During recess, many of the fourth graders gathered around Ari’s desk, asking him questions about his trip. Ari had just returned from his brother’s wedding in Eretz Yisrael.

“I liked the old city of Yerushalayim best,” Ari told them. “It’s so special, and there is so much to see. There’s one place there that’s really amazing. It’s called Machon HaMikdash. The people who work there have so much emunah in the coming of Mashiach that they are even preparing clothes for the kohanim to wear when they serve in the Third Beis HaMikdash!”

“My uncle was there,” said Tuvia. “He told us all about it. He said that they had a beautiful painting of the tzitz — that special band the kohein gadol wore on his forehead.”

“Painting?!” retorted Ari. “They have a model of the real tzitz! It’s made of pure gold and it’s beautiful.”

“I don’t know,” replied Tuvia, shrugging his shoulders. “My uncle said he just saw a painting.”

“But I was there,” insisted Ari. “I saw it with my own eyes.”

The boys believed Ari. After all, he said that he saw it himself. Usually, we take people’s word when they tell us that they have seen things clearly with their own eyes. Still, there are some exceptions. There is a story in the Talmud about a sage who claimed that he saw something, but his words were not accepted by the other sages — and that incident is about the original tzitz used in the Beis HaMikdash.

The Talmud tells us that the sages and Rabbi Eliezer ben Yosse were discussing what the garments of the kohanim looked like. Their discussion took place after the destruction of the Beis HaMikdash when the Romans stole its treasures.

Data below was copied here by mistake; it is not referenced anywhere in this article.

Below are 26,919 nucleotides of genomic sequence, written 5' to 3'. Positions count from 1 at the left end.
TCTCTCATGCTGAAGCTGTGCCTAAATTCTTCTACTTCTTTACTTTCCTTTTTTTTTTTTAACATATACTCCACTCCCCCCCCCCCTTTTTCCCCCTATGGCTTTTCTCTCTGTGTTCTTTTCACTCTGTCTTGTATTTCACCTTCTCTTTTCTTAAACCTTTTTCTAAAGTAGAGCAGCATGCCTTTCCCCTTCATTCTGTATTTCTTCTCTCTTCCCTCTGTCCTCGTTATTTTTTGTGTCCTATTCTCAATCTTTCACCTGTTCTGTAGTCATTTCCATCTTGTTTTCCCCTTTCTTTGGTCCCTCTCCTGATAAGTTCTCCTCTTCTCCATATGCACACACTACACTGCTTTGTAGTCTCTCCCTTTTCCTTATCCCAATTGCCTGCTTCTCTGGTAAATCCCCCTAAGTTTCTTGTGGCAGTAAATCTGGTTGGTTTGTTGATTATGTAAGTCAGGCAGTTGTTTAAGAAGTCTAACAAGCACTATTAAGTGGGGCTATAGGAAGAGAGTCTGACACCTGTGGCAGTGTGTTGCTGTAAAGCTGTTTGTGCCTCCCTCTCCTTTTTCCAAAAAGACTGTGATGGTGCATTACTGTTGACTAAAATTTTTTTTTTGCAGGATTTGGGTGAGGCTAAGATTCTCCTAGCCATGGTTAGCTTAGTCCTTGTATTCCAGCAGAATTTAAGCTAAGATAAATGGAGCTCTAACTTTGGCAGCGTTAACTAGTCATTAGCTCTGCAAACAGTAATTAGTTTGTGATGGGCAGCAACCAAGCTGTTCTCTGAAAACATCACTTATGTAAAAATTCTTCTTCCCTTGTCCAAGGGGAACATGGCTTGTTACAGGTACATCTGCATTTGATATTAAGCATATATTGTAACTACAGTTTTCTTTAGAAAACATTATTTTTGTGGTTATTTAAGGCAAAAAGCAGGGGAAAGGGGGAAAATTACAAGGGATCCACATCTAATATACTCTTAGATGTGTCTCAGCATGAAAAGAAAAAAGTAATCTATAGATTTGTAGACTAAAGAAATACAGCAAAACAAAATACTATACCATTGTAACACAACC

“The two words — Kodesh laHaShem — were written on the tzitz one above the other, in two lines,” the sages said.

“But I saw the tzitz in Rome,” argued Rabbi Eliezer, “and both words are written on one line.”

The sages respected Rabbi Eliezer. If he said he saw it with his own eyes, they believed him. But they explained that the one he saw might have been a private person’s copy. The keilim and garments used in the Beis HaMikdash were beautiful, and people often copied them. Or maybe some copies were made purposely so that the Romans would not steal the real one.

Why did the sages insist that their opinion was right?

The reason is that they had a very reliable source for their view. It is the mesorah — the tradition which goes back from one generation to the previous one, all the way back to the time of Moshe Rabbeinu. The sages depended on the teaching of the mesorah. They considered it even more reliable than something which a sage claimed to have seen with his own eyes.

And that same mesorah teaches us how to fulfill all the mitzvos we perform today. It is the golden chain of tradition stretching all the way back to Moshe on Mount Sinai.

(Adapted from Likkutei Sichos, Vol. XXVI, p. 200)